Research in the Xue Lab
Transcriptional programs as therapeutic targets in eradicating leukemic stem cells:
Hematopoietic and leukemic stem cells (HSCs and LSCs, respectively) are endowed with self-renewal capacity. HSCs sustain lifetime production of multiple blood lineages, and LSCs are responsible for initiation, maintenance, and propagation of leukemia, including chronic and acute myeloid leukemia (CML and AML). A cure for leukemia depends on the ability to eradicate LSCs after effective debulking of leukemic blasts with conventional chemotherapy. Our laboratory has been investigating key transcriptional programs that are differentially utilized in HSCs and CML LSCs (Yu et al, Blood, 2011 and Yu et al, Cell Stem Cell, 2012. Our recent efforts revealed that Tcf1 and Lef1 transcription factors are specifically required for self-renewal of CML LSCs but not normal HSCs , and identified two small molecules, prostaglandin E1 (PGE1, aka alprostadil) and its analogue misoprostol, that showed ability to simulate the impact of Tcf1/Lef1 gene ablation on CML LSCs (Li et al, Cell Stem Cell, 2017). This work appears as cover story on Cell Stem Cell, demonstrates the powerful potential and therapeutic values of molecular dissection of key regulatory factors/pathways in HSCs and LSCs. The Xue lab is currently applying this successful strategy to target LSCs of AMLs, which are genetically heterogeneous and characterized by a multitude of chromosomal abnormalities and somatic mutations.
To make a functional T cell and avoid malignant transformation:
T cells develop in the thymus by following clearly defined stage-wise maturation. Early thymic progenitors (ETPs) are committed to the T cell lineage at the CD4–CD8– double negative (DN) stage. At this stage, TCRb locus is rearranged, which is associated with double-strand DNA breaks. We demonstrate that the transcription factor Tcf1 functions as a tumor suppressor in addition to contributing to T cell lineage specification (Yu et al. Immunity, 2012). CD4+CD8+ double positive (DP) thymocytes are bipotent, giving rise to CD4+ and CD8+ single positive (SP) cells in the helper and cytotoxic lineages, respectively. The lineage choice decision in DP thymocytes is instructed by a network of transcriptional regulators, and we showed that Tcf1 and its homologous protein, Lef1, act upstream to ThPOK to instruct DP cells to a CD4+ T cell fate (Steinke, Yu et al. Nat. Immunol. 2014). Following lineage choice decisions, the SP cells undergo intra-thymic maturation to cement their distinct T cell identity. We discovered that Tcf1 and Lef1 have intrinsic histone deacetylase (HDAC) activity, which is required for suppressing CD4+ lineage-associated genes to establish CD8+ T cell identity (Xing, Li et al, Nat. Immunol. 2016). This finding demonstrates that sequence-specific transcription factors have the capacity to directly modify histones. The Xue lab continues this line of investigation to dissect cooperation between transcriptional and epigenetic regulators in T cell lineage specification and T cell identity, while suppressing malignancy in developing T cells.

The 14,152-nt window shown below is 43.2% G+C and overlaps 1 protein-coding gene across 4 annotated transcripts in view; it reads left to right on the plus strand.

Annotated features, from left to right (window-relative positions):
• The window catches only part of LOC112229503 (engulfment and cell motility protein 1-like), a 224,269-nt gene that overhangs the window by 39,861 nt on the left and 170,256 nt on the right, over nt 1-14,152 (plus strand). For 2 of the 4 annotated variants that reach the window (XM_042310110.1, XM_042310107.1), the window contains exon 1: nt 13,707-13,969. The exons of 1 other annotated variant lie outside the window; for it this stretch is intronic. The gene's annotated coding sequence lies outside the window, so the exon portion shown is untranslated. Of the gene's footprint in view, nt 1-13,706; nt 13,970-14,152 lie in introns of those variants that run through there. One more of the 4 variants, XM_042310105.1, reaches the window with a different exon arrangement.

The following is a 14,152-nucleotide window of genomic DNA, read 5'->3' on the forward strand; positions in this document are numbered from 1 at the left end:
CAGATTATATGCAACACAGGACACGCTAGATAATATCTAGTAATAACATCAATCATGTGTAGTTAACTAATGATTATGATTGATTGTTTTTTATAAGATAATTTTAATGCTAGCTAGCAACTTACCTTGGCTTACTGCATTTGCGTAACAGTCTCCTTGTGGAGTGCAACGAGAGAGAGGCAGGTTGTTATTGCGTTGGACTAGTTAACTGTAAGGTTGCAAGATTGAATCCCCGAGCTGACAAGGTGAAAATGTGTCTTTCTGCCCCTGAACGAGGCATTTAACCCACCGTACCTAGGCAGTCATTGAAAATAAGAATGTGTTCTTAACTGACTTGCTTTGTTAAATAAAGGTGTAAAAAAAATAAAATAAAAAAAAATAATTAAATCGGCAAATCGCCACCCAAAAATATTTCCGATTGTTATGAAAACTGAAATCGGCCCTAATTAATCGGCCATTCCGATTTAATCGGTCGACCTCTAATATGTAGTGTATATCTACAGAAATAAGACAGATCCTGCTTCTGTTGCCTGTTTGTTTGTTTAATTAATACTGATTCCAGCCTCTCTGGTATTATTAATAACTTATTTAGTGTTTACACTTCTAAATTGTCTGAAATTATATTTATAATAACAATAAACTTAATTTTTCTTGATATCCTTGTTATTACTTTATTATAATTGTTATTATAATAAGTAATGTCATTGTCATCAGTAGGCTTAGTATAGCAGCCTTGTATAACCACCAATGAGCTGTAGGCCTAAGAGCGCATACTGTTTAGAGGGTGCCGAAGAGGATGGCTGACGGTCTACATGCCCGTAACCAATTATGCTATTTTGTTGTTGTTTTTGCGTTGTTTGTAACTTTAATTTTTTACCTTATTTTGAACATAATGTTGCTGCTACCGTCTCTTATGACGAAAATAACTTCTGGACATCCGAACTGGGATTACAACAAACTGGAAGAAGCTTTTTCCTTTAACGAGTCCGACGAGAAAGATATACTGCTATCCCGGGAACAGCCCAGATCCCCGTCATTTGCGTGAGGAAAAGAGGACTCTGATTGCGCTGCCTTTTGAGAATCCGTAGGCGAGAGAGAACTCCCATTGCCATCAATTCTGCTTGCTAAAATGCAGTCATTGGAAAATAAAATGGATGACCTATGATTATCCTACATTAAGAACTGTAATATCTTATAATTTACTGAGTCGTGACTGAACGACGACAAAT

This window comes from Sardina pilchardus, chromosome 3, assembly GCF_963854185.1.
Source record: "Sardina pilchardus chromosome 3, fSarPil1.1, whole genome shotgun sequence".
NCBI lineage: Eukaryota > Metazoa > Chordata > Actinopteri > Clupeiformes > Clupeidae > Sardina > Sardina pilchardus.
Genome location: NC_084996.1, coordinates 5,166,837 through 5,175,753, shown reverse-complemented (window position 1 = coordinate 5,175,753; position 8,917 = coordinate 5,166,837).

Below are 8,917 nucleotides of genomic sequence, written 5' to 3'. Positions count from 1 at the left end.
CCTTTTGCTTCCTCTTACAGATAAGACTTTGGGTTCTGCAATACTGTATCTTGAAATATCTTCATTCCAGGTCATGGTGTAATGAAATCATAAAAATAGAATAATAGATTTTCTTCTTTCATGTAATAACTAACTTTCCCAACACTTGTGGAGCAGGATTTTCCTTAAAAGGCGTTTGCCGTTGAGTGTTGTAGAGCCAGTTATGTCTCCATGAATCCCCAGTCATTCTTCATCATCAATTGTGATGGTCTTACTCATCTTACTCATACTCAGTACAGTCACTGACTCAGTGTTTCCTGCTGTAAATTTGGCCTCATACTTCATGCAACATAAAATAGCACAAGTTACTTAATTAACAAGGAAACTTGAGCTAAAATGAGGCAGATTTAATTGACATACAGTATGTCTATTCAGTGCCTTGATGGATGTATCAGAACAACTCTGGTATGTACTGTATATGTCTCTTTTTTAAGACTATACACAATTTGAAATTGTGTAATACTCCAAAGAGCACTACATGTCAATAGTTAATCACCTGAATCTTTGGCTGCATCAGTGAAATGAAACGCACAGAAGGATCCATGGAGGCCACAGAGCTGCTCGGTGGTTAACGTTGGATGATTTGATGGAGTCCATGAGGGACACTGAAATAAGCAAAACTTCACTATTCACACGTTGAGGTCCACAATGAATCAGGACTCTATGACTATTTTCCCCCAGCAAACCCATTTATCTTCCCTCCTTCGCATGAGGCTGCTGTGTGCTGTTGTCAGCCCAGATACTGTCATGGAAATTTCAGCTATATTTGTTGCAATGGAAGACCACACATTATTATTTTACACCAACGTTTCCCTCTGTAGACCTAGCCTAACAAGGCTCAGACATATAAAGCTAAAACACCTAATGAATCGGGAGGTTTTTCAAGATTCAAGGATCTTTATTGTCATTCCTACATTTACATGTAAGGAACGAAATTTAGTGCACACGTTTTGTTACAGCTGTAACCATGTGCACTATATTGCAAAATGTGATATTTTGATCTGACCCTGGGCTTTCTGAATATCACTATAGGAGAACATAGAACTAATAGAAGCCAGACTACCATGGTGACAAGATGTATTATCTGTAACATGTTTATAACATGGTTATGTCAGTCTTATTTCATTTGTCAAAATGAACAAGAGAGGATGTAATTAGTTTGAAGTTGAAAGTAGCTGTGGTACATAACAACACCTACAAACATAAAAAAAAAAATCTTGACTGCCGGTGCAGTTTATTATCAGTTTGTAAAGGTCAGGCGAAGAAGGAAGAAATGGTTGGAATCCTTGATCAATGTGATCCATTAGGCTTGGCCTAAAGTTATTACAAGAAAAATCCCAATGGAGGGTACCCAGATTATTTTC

Mapping pathways that promote T follicular helper cell differentiation:
Mature CD4+ T cells provide versatile helper functions, and we are particularly interested in T follicular helper (Tfh) cells, which are specialized in help B cells to generate class-switched, high-affinity antibodies. Our collaborative work with the Crotty lab (LJI) demonstrated that Tcf1 and Lef1 act upstream of the Tfh lineage-defining transcription factor Bcl6, as well as ICOS and IL-6 receptor to promote Tfh cell differentiation (Choi, Gullicksrud et al, Nat. Immunol. 2015). Follow-up studies further reveal that 1) Tcf1 short isoforms, without the capacity to interact with b-catenin, are adequate to support Bcl6 transcriptional activation and promote Tfh differentiation and 2) in contrast to a conventional role in gene repression via h2K27me3, Ez, in its Ser21 phosphorylated form, functions as a coactivator of Tcf1 to induce Bcl6 during Tfh responses to viral infections (Li et al. Nat. Commun. 2018). The Xue lab is investigating molecular determinants that instruct Tfh fate decision in CD4+ T cells activated by pathogen infection and protein immunization.
Mapping pathways that program self-renewal in antigen-experienced cytotoxic T cells:
Mature CD8+ T cells are cytotoxic toward cells infected by viruses and intracellular pathogens, as well as malignantly transformed cells. Recent studies revealed CD8+ T cell plasticity tailored to the nature of infectious agents or tumor microenvironment. In response to acute viral or bacterial infections, activated CD8+ T cells give rise to cytotoxic effector cells that clear the pathogens, and memory CD8+ T cells that confer long-term protection against the pathogens. We have established a critical requirement for Tcf1 for persistence of memory CD8+ T cells and their recall responses (Zhou et al. Immunity, 2010. In the context of chronic viral infection and tumor microenvironment, however, CD8+ T cells become dysfunctional/exhausted, known as Tex cells. In collaborative work with the Ahmed lab (Emory), we contributed to the discovery that a subset of Tex cells possess stem-cell like features (called Tex-stem cells), showing longer persistence and enhanced proliferative capacity in response to anti-PD1 checkpoint blockade (Nature 2016). Our recent studies have demonstrated that Runx3 antagonizes in Tex-stem cell formation (Shan et al, Nat Immunol. 2017, and ectopic Tcf1 expression instills the Tex-stem program to enhance viral and tumor immunity (Shan et al, Cell Mol Immunol. 2020. The Xue lab aims to identify key pathways that enhance recall responses by memory CD8+ T cells or rectify T cell exhaustion using infection and tumor models.